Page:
Thursday, July 27, 2017

3 Simple Tips to Help Your Teacher Cover Letter Make the Grade

Does the cover letter even matter? Will the hiring manager even read it? Should I spend time and effort in creating another document when I already have my resume?

Well, “yes” is the short answer to all of the above questions. But think about it. Would you pass up an opportunity to discuss your skills and interests directly with the hiring manager of your dream job? Probably not. The cover letter provides a similar opportunity to make a positive first impression, and catch the attention of your potential future employer.

With a few general tips in mind to guide your writing, you can easily get started on creating a cover letter that not only makes the grade, but also helps you stand out as a top candidate. Here are 3 simple suggestions that we think are particularly important:

1. Let me introduce myself (as someone who has done my homework).”

It is not exactly a shocking concept, but notice the emphasis on the word introduce here. Too many cover letters simply repeat what is already stated on the resume. You have the chance to stand out by designing a cover letter that briefly expands upon your qualifications, as they relate specifically to the position of interest. Make your introduction impressive by showing that you have done your homework, and highlight what you have learned about the school or organization. In other words, what is something that you like about the school, or position, and why are you excited about it?

Opening paragraph checklist:
  • Introduce yourself briefly, and include position of interest 
  • Highlight that you have done your research, and share why you are interested in this specific teaching position 
2. “This isn’t about me…it’s about you.”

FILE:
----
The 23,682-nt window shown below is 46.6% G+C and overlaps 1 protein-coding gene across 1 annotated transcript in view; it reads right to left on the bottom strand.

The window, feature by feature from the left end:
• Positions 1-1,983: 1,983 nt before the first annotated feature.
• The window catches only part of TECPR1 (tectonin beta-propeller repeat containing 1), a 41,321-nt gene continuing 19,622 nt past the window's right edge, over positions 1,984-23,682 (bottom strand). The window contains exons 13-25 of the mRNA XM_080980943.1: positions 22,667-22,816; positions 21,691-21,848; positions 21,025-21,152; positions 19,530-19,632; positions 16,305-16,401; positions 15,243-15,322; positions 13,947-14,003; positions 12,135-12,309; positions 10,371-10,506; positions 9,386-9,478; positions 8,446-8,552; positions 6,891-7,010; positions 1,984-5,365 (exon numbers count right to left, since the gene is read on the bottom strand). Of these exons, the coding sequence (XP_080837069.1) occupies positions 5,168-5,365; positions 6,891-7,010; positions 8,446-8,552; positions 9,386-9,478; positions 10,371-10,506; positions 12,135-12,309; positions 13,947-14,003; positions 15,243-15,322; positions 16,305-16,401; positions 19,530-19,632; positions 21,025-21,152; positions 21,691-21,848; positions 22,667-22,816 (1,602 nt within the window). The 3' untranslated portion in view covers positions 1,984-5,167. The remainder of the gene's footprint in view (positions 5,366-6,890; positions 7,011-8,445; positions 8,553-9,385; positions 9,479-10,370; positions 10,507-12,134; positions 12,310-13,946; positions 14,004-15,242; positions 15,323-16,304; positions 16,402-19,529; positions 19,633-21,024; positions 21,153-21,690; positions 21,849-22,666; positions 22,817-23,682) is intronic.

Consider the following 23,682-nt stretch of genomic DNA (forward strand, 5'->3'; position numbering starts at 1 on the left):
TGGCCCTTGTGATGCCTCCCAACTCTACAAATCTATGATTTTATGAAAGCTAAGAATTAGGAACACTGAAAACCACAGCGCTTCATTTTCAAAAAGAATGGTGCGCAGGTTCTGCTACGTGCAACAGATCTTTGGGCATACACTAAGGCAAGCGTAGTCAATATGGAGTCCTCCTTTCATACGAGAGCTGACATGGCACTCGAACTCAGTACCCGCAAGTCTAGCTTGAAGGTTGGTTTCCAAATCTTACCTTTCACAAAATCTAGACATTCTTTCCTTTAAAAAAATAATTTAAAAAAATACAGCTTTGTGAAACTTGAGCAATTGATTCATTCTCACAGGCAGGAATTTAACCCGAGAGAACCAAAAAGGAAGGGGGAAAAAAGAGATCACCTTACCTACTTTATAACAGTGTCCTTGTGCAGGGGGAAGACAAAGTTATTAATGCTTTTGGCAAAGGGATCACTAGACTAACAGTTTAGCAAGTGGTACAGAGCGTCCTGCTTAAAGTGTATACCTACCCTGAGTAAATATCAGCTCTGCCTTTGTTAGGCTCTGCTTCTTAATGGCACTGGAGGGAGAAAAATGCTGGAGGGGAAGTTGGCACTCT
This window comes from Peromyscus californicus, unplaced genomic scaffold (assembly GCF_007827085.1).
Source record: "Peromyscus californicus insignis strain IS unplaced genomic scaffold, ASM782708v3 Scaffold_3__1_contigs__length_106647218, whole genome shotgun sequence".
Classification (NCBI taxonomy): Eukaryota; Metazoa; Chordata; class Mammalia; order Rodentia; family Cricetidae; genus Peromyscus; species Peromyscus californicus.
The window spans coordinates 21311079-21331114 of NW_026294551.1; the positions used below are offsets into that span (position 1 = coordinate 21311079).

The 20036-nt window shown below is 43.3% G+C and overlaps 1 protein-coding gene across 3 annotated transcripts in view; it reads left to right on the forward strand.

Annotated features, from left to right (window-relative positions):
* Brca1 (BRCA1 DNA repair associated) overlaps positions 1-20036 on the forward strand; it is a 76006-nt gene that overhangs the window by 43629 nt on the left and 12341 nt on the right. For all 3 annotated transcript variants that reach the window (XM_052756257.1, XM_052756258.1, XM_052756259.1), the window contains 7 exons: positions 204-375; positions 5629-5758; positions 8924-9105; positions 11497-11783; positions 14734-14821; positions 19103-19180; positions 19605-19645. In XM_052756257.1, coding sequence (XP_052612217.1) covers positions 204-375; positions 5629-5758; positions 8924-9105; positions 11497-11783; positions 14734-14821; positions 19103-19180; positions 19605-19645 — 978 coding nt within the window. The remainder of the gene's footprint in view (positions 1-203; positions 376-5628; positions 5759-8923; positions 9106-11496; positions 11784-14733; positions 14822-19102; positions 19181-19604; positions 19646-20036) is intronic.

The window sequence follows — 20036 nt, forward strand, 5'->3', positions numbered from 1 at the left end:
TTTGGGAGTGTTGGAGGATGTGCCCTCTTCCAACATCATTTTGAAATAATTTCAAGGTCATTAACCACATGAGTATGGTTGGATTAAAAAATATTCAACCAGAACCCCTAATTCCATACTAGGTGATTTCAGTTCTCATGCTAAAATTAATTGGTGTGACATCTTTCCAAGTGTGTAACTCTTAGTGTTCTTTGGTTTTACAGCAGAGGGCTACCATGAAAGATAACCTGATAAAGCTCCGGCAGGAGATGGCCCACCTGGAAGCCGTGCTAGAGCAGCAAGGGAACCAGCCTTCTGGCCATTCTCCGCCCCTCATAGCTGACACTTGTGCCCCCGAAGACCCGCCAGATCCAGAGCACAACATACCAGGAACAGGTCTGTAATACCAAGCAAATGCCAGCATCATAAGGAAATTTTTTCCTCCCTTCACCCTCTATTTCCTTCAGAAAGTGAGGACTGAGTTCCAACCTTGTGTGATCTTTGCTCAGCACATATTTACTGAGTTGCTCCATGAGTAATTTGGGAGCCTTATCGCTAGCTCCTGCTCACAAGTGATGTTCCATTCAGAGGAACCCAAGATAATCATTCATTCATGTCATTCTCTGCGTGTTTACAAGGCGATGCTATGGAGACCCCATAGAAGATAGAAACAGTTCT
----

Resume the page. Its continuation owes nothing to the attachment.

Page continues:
To be honest, it is about both you and the employer but the emphasis should be on what you can do for them. How can you help support the school’s mission statement, and help them reach their goals?  Based on your review of the job description and school, what do you believe are the most important aspects of this specific teaching position? What does this school really value? Stand out by sharing how your background and skills could potentially help the employer achieve their goals.

Middle paragraph(s) checklist:
  • Include 1 or 2 middle paragraphs that highlight how your qualifications make you uniquely prepared to help the school or organization achieve success
  • Focus on specific experiences and skills, rather than colleges/universities that you have attended
3. “I am excited about this position, and I would love to share more!”

Your enthusiasm about this specific position should be clear. Summarize your interest again, provide your preferred contact information, and request an opportunity to share more about yourself in person. After all, the ultimate goal of the cover letter is to help you stand out, and to land that interview. So ask for it!

Closing paragraph checklist:
  • Restate your interest in the position
  • Thank the employer for their time and consideration
  • Offer to interview at the employer’s convenience
  • Refrain from telling the employer that you will contact them to schedule an interview
  • Include your preferred contact information
  • Keep your cover letter to one page, and use professional formatting (See Cover Letter Guidelines for sample formatting and additional tips)